Philae comet lander located on comet 67P, just before crash landing of Rosetta on comet's surface CNN
Philae found on comet 67P, photo taken September 2nd, 2016
Photo of Comet 67P taken on September 2nd, 2016. Photo: ESA

Where is the icy surface scientists expected to find on Comet 67P?

Termination of the Rosetta mission by crash landing the spacecraft on comet 67P seems premature. Why did the European Space Agency and it's affiliated scientists decide to crash land the Rosetta craft on the comet also known as Churyumov Gerasimenko orbiting Earth less than 2 years after landing the Philae spacecraft on the comet's surface? Could it be that they are trying to forget about the evidence they discovered which disrupts what the established astronomy community formerly believed to be true about comets?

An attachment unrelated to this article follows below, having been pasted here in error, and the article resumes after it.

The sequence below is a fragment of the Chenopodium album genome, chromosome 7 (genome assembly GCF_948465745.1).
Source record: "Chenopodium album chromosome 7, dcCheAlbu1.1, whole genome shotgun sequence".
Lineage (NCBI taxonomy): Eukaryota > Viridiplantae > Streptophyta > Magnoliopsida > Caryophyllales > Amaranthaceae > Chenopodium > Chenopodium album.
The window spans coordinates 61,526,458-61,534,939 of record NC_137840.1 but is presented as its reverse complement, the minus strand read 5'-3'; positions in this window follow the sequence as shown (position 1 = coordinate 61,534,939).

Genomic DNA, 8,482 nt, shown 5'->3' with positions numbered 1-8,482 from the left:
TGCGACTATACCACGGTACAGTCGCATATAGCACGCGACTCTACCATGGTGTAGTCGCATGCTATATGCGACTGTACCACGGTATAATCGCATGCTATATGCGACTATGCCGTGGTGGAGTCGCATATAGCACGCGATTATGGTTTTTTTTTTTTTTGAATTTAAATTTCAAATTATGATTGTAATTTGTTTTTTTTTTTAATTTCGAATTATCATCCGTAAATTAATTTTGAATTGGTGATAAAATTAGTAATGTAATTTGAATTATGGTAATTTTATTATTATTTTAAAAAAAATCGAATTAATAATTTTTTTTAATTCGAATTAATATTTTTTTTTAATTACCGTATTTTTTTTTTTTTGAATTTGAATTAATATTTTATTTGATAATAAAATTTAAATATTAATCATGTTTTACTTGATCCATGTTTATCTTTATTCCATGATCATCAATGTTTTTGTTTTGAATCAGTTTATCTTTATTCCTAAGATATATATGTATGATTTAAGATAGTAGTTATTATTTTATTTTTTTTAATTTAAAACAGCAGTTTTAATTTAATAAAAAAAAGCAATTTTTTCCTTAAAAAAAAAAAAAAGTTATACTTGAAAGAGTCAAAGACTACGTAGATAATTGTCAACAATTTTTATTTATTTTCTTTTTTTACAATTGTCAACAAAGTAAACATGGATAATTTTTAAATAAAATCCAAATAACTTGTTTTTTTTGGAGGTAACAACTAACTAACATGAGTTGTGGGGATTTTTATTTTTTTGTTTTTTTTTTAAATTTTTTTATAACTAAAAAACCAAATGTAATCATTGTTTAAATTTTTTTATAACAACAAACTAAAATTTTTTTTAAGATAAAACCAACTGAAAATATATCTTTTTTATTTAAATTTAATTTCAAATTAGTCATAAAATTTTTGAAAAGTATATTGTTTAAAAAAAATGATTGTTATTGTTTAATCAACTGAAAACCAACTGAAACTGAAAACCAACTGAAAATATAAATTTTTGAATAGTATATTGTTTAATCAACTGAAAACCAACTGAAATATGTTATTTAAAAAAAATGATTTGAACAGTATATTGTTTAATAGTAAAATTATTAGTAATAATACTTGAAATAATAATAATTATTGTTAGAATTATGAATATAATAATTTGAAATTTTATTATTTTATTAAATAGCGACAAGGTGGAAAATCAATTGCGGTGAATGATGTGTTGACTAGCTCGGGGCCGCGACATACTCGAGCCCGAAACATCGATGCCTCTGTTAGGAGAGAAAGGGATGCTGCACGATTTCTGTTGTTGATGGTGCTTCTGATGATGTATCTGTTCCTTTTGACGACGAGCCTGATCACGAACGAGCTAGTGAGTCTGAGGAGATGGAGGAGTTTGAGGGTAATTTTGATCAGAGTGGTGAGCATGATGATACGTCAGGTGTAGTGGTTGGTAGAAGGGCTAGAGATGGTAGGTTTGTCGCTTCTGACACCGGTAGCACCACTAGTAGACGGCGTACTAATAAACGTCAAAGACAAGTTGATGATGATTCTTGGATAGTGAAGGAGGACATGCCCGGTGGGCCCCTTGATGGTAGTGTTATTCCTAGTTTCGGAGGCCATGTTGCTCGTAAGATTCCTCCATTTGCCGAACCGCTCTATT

Rosetta has been busily taking close up photographs of the Comet Churyumov Gerasimenko's rocky surface which is not icy as predicted. The lack of ice on C67P's surface is an uncomfortable reminder to the ways in which old astronomical theories about comet's are being rebuked by modern discoveries such as the up close tracking of the comet by Rosetta and Philae's failure to latch on to the surface as it was designed to cling to an icy not a rocky terrain.

Philae had been missing in action for the last 2 years. It was reported to be flipped over on one side of its washing machine size and shaped body, blocking it's solar panels from absorbing rays, however only earlier this month on September 2nd, 2016 was a photo released of Philae stuck in a rocky, shadowy region of the rubber duck shaped comet.



-AB 9/30/16 6:18